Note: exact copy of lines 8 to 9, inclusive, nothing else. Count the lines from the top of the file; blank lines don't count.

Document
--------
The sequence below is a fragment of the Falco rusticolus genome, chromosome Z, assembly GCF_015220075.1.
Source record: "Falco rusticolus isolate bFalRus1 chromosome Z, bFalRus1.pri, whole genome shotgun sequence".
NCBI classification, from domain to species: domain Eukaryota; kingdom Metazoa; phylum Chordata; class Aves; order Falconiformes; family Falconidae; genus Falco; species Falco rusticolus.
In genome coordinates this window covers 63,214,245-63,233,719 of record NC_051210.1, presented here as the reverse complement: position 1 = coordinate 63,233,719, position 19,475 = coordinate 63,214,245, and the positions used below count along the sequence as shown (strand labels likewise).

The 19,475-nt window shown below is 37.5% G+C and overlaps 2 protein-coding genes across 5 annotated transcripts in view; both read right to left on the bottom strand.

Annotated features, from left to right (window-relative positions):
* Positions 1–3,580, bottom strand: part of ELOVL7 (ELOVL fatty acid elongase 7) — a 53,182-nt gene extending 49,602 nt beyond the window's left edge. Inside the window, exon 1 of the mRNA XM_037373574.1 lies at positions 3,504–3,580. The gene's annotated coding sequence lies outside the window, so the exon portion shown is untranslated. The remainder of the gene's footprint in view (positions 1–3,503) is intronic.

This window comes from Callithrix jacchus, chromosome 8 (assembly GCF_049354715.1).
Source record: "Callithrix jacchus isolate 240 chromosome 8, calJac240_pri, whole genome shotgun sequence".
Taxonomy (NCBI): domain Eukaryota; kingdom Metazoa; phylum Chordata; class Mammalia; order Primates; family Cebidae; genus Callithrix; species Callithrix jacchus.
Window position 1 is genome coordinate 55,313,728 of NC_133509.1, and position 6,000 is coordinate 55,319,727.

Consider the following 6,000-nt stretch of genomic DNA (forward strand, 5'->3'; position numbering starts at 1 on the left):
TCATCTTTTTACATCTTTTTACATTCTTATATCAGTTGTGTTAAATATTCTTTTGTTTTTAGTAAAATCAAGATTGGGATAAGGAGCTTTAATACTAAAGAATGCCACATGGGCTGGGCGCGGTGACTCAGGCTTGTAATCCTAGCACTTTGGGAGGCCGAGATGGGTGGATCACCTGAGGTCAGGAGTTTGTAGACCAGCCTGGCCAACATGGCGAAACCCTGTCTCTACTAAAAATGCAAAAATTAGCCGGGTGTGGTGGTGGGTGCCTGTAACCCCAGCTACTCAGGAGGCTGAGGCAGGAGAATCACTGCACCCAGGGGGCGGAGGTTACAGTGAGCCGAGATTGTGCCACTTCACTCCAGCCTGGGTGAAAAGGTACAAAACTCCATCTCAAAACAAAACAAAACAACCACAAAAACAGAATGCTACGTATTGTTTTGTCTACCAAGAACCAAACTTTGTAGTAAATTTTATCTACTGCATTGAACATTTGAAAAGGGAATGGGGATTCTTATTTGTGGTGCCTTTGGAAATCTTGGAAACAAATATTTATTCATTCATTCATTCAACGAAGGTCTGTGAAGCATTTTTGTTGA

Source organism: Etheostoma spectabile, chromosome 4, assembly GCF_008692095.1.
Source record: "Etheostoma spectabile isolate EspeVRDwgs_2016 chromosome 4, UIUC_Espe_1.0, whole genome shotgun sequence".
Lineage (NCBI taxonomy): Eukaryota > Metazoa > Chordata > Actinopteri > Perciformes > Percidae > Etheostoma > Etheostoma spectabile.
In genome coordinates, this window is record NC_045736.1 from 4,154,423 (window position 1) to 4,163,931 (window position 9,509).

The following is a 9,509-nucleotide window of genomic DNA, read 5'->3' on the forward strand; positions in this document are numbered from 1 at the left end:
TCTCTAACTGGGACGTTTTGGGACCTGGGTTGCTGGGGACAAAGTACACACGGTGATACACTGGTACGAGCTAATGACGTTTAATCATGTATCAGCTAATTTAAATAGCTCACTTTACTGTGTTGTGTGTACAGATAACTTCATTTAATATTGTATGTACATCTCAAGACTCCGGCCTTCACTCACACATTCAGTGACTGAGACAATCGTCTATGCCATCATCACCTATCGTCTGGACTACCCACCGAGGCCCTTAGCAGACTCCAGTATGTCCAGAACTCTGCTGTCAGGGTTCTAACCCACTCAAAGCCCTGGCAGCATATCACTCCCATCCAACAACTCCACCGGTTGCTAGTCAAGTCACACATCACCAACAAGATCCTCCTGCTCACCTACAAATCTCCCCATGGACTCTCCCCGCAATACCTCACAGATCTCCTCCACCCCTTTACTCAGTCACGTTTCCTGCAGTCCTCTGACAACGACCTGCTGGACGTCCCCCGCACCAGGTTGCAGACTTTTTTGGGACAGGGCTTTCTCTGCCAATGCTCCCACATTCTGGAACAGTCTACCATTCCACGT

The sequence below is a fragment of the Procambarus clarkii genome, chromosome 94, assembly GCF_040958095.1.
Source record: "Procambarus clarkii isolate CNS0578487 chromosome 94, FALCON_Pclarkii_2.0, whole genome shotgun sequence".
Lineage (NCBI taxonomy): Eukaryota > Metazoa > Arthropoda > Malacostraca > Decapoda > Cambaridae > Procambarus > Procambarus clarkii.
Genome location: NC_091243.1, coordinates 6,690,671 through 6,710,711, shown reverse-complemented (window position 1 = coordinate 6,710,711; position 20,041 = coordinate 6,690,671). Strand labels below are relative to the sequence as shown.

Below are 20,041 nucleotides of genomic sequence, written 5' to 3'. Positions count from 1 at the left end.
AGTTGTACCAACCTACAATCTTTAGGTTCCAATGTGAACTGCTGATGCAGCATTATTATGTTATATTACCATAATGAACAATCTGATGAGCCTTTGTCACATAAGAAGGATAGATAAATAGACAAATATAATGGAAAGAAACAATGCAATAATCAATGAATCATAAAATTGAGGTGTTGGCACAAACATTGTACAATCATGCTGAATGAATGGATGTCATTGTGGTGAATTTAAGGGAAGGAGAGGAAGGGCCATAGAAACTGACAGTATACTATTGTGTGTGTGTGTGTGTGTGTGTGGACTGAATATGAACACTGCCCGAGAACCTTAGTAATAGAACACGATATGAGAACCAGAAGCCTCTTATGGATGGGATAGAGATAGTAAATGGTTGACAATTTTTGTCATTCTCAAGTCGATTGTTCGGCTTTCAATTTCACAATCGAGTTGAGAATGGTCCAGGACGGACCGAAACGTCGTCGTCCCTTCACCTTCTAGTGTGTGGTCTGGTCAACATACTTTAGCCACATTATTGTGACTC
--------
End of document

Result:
This window comes from Callithrix jacchus, chromosome 8 (assembly GCF_049354715.1).
Source record: "Callithrix jacchus isolate 240 chromosome 8, calJac240_pri, whole genome shotgun sequence".